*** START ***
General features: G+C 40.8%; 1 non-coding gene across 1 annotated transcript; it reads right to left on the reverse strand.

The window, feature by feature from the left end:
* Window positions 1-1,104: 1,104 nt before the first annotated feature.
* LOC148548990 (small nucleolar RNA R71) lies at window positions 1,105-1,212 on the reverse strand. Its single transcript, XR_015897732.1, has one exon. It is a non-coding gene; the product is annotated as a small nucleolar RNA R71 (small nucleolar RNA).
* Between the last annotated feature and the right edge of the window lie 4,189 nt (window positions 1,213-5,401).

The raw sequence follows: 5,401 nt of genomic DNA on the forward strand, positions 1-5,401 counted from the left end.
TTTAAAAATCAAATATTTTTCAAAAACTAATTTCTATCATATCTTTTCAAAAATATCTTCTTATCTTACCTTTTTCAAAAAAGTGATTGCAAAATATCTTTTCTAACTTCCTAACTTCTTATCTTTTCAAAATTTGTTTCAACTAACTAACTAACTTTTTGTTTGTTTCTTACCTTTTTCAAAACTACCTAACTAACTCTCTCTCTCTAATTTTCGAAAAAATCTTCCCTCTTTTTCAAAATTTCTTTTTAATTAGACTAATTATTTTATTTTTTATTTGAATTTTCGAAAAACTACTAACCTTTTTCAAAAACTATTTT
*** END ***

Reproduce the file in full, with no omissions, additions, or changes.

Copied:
General features: G+C 40.8%; 1 non-coding gene across 1 annotated transcript; it reads right to left on the reverse strand.

The window, feature by feature from the left end:
* Window positions 1-1,104: 1,104 nt before the first annotated feature.
* LOC148548990 (small nucleolar RNA R71) lies at window positions 1,105-1,212 on the reverse strand. Its single transcript, XR_015897732.1, has one exon. It is a non-coding gene; the product is annotated as a small nucleolar RNA R71 (small nucleolar RNA).
* Between the last annotated feature and the right edge of the window lie 4,189 nt (window positions 1,213-5,401).

The raw sequence follows: 5,401 nt of genomic DNA on the forward strand, positions 1-5,401 counted from the left end.
TTTAAAAATCAAATATTTTTCAAAAACTAATTTCTATCATATCTTTTCAAAAATATCTTCTTATCTTACCTTTTTCAAAAAAGTGATTGCAAAATATCTTTTCTAACTTCCTAACTTCTTATCTTTTCAAAATTTGTTTCAACTAACTAACTAACTTTTTGTTTGTTTCTTACCTTTTTCAAAACTACCTAACTAACTCTCTCTCTCTAATTTTCGAAAAAATCTTCCCTCTTTTTCAAAATTTCTTTTTAATTAGACTAATTATTTTATTTTTTATTTGAATTTTCGAAAAACTACTAACCTTTTTCAAAAACTATTTT